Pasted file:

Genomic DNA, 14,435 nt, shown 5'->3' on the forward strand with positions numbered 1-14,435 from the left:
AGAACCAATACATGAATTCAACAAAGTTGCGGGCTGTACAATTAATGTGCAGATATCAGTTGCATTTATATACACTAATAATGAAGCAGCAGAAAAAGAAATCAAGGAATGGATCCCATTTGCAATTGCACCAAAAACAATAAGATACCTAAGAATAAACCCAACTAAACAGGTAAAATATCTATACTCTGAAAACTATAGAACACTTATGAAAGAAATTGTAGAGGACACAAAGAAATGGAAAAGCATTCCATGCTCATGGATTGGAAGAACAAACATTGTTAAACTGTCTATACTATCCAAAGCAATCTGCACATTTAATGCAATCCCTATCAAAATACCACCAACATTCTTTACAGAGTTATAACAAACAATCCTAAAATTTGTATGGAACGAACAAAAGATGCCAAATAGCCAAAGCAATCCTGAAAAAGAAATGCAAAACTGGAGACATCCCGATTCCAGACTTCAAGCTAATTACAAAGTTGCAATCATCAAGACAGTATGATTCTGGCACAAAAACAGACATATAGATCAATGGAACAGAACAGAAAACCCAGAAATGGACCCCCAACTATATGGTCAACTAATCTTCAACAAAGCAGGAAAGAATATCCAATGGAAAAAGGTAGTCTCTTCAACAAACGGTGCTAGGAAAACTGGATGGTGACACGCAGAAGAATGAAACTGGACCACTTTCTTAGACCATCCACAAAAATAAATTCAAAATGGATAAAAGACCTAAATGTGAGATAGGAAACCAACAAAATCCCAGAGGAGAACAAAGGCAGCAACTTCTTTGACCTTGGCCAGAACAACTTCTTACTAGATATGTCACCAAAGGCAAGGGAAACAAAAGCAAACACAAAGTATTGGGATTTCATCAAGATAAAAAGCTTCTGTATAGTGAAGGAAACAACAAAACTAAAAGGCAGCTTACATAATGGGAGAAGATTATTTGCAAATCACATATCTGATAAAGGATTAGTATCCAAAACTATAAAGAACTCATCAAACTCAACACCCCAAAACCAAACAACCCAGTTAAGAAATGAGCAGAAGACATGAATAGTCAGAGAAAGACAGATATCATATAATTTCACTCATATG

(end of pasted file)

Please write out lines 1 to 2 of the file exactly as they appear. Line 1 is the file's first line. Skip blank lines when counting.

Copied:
Genomic DNA, 14,435 nt, shown 5'->3' on the forward strand with positions numbered 1-14,435 from the left:
AGAACCAATACATGAATTCAACAAAGTTGCGGGCTGTACAATTAATGTGCAGATATCAGTTGCATTTATATACACTAATAATGAAGCAGCAGAAAAAGAAATCAAGGAATGGATCCCATTTGCAATTGCACCAAAAACAATAAGATACCTAAGAATAAACCCAACTAAACAGGTAAAATATCTATACTCTGAAAACTATAGAACACTTATGAAAGAAATTGTAGAGGACACAAAGAAATGGAAAAGCATTCCATGCTCATGGATTGGAAGAACAAACATTGTTAAACTGTCTATACTATCCAAAGCAATCTGCACATTTAATGCAATCCCTATCAAAATACCACCAACATTCTTTACAGAGTTATAACAAACAATCCTAAAATTTGTATGGAACGAACAAAAGATGCCAAATAGCCAAAGCAATCCTGAAAAAGAAATGCAAAACTGGAGACATCCCGATTCCAGACTTCAAGCTAATTACAAAGTTGCAATCATCAAGACAGTATGATTCTGGCACAAAAACAGACATATAGATCAATGGAACAGAACAGAAAACCCAGAAATGGACCCCCAACTATATGGTCAACTAATCTTCAACAAAGCAGGAAAGAATATCCAATGGAAAAAGGTAGTCTCTTCAACAAACGGTGCTAGGAAAACTGGATGGTGACACGCAGAAGAATGAAACTGGACCACTTTCTTAGACCATCCACAAAAATAAATTCAAAATGGATAAAAGACCTAAATGTGAGATAGGAAACCAACAAAATCCCAGAGGAGAACAAAGGCAGCAACTTCTTTGACCTTGGCCAGAACAACTTCTTACTAGATATGTCACCAAAGGCAAGGGAAACAAAAGCAAACACAAAGTATTGGGATTTCATCAAGATAAAAAGCTTCTGTATAGTGAAGGAAACAACAAAACTAAAAGGCAGCTTACATAATGGGAGAAGATTATTTGCAAATCACATATCTGATAAAGGATTAGTATCCAAAACTATAAAGAACTCATCAAACTCAACACCCCAAAACCAAACAACCCAGTTAAGAAATGAGCAGAAGACATGAATAGTCAGAGAAAGACAGATATCATATAATTTCACTCATATG